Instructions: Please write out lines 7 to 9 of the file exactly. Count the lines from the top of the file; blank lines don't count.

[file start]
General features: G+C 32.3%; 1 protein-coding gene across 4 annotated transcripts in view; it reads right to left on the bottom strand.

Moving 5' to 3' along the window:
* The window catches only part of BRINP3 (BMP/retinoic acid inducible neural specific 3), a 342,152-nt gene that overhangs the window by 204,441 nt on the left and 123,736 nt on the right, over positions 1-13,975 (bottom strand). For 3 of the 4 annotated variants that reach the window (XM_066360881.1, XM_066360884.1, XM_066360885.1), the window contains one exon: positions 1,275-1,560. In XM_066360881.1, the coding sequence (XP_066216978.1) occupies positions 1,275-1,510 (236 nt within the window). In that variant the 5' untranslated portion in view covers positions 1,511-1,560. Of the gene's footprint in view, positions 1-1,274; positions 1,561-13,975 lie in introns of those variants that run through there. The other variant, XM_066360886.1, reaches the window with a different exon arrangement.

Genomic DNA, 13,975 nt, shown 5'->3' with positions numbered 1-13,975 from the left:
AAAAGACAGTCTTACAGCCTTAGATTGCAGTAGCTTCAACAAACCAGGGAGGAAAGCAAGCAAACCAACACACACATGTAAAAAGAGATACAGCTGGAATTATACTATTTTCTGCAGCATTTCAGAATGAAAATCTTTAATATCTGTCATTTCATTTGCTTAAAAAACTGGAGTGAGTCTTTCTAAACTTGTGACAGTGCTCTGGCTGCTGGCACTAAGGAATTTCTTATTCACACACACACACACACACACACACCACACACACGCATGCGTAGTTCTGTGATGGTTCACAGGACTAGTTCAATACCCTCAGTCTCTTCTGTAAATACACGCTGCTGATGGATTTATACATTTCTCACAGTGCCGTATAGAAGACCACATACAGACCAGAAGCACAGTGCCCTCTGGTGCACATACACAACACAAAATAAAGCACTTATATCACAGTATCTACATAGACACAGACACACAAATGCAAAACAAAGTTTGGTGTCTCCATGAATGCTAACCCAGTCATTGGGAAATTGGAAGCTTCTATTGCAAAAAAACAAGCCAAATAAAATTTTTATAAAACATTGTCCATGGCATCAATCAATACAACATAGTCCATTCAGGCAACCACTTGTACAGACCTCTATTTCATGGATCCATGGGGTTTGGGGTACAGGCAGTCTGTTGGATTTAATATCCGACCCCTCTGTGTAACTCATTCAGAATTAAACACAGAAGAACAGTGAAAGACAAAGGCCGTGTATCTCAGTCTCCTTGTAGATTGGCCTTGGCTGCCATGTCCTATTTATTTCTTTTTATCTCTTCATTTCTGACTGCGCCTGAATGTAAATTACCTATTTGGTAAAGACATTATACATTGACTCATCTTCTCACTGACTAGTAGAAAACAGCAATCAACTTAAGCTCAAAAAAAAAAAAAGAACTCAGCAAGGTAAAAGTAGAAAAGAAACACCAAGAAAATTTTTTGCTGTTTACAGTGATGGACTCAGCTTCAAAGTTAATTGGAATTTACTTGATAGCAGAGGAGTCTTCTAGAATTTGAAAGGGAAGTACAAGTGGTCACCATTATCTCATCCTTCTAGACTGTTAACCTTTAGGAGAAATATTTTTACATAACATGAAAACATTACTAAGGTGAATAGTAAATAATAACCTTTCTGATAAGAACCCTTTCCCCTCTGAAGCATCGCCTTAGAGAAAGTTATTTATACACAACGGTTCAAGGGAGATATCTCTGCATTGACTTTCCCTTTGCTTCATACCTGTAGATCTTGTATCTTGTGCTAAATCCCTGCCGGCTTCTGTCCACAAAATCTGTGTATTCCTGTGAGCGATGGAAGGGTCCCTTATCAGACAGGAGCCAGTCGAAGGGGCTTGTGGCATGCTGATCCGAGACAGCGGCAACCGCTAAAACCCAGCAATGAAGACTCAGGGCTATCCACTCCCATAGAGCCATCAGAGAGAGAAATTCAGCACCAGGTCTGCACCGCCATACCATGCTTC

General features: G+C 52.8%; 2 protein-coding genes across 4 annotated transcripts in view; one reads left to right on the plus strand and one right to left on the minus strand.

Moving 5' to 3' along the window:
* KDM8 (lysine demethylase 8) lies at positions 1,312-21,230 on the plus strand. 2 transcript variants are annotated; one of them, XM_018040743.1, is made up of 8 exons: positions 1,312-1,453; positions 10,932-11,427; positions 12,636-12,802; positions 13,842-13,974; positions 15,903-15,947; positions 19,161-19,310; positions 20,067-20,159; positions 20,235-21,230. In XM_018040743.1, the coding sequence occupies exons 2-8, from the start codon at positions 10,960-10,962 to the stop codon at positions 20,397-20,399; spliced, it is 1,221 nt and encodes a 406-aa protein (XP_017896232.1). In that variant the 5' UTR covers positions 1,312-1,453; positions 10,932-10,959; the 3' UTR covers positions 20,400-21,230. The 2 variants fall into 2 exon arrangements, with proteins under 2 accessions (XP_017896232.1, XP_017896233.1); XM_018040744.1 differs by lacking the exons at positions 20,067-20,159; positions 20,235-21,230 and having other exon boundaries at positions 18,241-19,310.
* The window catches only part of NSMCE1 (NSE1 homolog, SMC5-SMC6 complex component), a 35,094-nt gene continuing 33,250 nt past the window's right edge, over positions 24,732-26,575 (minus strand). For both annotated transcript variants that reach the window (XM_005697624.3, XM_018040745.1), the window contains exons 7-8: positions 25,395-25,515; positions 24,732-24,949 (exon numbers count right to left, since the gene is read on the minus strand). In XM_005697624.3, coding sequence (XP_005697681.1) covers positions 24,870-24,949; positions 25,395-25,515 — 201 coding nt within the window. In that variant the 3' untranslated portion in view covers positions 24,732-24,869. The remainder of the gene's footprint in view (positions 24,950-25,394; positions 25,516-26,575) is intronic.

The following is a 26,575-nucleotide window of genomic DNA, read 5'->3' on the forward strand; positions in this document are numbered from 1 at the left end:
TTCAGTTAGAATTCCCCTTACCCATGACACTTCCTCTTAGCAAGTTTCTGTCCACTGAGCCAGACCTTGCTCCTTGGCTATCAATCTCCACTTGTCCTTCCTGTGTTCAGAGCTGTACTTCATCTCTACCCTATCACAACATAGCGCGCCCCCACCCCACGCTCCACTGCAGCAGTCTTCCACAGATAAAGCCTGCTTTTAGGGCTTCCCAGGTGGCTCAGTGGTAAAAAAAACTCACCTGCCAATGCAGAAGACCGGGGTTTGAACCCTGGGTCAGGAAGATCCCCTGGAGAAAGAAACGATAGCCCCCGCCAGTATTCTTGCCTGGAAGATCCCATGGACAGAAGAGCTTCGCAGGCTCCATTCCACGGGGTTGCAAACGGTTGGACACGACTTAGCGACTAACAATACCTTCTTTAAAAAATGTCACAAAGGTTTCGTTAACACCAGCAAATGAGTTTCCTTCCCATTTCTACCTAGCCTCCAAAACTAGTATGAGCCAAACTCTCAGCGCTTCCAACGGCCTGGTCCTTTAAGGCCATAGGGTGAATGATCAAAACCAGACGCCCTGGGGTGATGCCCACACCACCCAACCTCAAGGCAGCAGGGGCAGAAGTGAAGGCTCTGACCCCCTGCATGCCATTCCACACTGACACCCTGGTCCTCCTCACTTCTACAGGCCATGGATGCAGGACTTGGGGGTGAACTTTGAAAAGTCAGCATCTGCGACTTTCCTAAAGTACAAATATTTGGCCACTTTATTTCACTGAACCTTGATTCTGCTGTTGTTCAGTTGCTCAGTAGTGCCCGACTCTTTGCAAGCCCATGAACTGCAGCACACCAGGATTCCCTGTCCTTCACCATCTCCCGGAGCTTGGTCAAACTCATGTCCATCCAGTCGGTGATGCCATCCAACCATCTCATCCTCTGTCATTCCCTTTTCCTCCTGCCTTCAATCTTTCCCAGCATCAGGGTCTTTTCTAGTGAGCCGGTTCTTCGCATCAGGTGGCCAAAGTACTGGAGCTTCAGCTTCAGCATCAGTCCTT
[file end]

Moving 5' to 3' along the window:
* KDM8 (lysine demethylase 8) lies at positions 1,312-21,230 on the plus strand. 2 transcript variants are annotated; one of them, XM_018040743.1, is made up of 8 exons: positions 1,312-1,453; positions 10,932-11,427; positions 12,636-12,802; positions 13,842-13,974; positions 15,903-15,947; positions 19,161-19,310; positions 20,067-20,159; positions 20,235-21,230. In XM_018040743.1, the coding sequence occupies exons 2-8, from the start codon at positions 10,960-10,962 to the stop codon at positions 20,397-20,399; spliced, it is 1,221 nt and encodes a 406-aa protein (XP_017896232.1). In that variant the 5' UTR covers positions 1,312-1,453; positions 10,932-10,959; the 3' UTR covers positions 20,400-21,230. The 2 variants fall into 2 exon arrangements, with proteins under 2 accessions (XP_017896232.1, XP_017896233.1); XM_018040744.1 differs by lacking the exons at positions 20,067-20,159; positions 20,235-21,230 and having other exon boundaries at positions 18,241-19,310.
* The window catches only part of NSMCE1 (NSE1 homolog, SMC5-SMC6 complex component), a 35,094-nt gene continuing 33,250 nt past the window's right edge, over positions 24,732-26,575 (minus strand). For both annotated transcript variants that reach the window (XM_005697624.3, XM_018040745.1), the window contains exons 7-8: positions 25,395-25,515; positions 24,732-24,949 (exon numbers count right to left, since the gene is read on the minus strand). In XM_005697624.3, coding sequence (XP_005697681.1) covers positions 24,870-24,949; positions 25,395-25,515 — 201 coding nt within the window. In that variant the 3' untranslated portion in view covers positions 24,732-24,869. The remainder of the gene's footprint in view (positions 24,950-25,394; positions 25,516-26,575) is intronic.